cleaning grain is not.” What he means is that beginning at any moderate
scale, it is advisable to secure some grain handling equipment.
In the grain cleaning system we have put together on Wood Prairie
Family Farm, we use two grain cleaners in series along with three
augers. Electric-powered grain augers move the grain from machine to
machine. First up is a Snowco Rotary Grain Cleaner which quickly
separates out immature grain heads and small weed seed. Next, the grain
is augered to a Clipper double-screen Seed Cleaner. After going through
these two machines, the wheat is clean, free of weed seed and
virtually free of foreign matter. In cleaning this Turkey Red, Caleb
Jim worked together.
If seed is the
final intended use, we’ll run the wheat over a third cleaner called an
air-blast Gravity Table. That cleaning method we deploy as a separate
operation, as needed.
Caleb & Jim
FREE Organic Red Russian Garlic!
For a great many years, customers have
raved about our Organic Red
We agree: it is tops for eating quality. Organic Red Russian is a good
keeper Rocambole-type hardneck garlic. Fall is the best time for
gardeners to plant garlic. You’ll want to order your garlic soon before this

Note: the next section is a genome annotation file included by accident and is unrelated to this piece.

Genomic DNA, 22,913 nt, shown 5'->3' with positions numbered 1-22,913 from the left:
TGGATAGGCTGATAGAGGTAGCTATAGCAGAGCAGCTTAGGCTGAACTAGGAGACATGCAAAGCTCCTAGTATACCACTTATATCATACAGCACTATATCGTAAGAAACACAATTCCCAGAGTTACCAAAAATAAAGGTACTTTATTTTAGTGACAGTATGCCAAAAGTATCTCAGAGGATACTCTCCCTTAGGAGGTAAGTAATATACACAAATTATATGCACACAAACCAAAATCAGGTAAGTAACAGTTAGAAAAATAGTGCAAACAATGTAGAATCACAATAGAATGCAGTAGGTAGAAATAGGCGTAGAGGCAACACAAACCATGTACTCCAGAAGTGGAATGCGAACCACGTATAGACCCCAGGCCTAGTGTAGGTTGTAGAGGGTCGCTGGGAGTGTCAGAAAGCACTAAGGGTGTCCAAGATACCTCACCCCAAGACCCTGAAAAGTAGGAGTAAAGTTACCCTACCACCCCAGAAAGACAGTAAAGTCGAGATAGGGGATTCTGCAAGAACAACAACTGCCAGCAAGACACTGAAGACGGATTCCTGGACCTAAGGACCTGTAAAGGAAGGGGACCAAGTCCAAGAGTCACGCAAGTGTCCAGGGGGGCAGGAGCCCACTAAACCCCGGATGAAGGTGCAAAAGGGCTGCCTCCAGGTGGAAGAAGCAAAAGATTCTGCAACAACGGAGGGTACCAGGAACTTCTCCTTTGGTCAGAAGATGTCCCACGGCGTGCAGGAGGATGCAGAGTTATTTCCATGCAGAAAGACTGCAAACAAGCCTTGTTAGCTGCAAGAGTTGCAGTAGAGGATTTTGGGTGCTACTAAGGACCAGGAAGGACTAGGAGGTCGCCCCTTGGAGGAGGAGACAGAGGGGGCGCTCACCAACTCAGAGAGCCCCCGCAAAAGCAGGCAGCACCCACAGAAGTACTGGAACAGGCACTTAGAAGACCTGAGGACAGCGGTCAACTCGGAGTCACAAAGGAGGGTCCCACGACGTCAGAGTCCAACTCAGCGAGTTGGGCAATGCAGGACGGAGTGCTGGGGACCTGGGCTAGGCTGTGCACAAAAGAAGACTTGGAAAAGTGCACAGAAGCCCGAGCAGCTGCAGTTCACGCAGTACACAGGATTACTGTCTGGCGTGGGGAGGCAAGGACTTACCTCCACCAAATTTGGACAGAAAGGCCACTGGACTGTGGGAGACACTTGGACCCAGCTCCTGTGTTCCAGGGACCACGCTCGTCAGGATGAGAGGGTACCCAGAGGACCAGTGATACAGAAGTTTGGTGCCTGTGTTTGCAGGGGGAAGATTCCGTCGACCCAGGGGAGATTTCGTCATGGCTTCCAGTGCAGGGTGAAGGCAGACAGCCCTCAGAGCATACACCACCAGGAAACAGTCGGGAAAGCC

popular item sells out!
On average, about eight bulbs of Organic Red Russian Garlic
will fill a one-pound sack. With 7-8 cloves per bulb you can plan on
getting sixty planting pieces per pound.
For those of you
with a hearty appetite for garlic - or a large garden patch you want to
plant - we offer extra EVERYDAY
savings when you buy Organic
Red Russian Garlic in 3 lbs. Units.
Want to taste for yourself the
exceptional quality of our Organic
Red Russian Garlic?
You can do it for FREE
and earn some for
yourself with our Special Offer. We will send you a FREE
1 lb. Sack of Organic Red
Russian Garlic (Value $29.95) when your next Wood Prairie order totals
$79 or more. FREE Organic Red Russian
ends 11:59 PM on Monday, September 9. Please
use Promo Code WPFF452. Your order and FREE
Organic Red Russian Garlic
ship no later than November 30, 2019. Offer may not be combined with
other offers. Please click TODAY!
Organic Russian Red Garlic. Great for Fall planting and
|Wood Prairie Family Farm Photos.
Prairie Long Tunnel.
most everyone reading this newsletter understands, potatoes are
vegetatively propagated from seed tubers. Modern Certified Seed
Potatoes are multiplied up from cuttings originating in the
tissue-culture process. Tissue-cultured Cuttings produce disease-free
Plantlets. Plantlets growing in soil-less media in greenhouses produce
disease-free Minitubers. Minitubers are the seed for the first
generation of potatoes grown in soil, the step following the
tissue-culture process. We plant our minitubers in this double-bed 500’
long portable ‘caterpillar’ Long Tunnel shown above. Our Long Tunnel is covered
with special fine-weave aphid-excluding netting we imported from
Europe. Aphids are notorious vectors of potato disease. By excluding
aphids, our organic seed gets a valuable extra year of growth where
aphid-vectoring is prevented by an entirely non-chemical means. The seed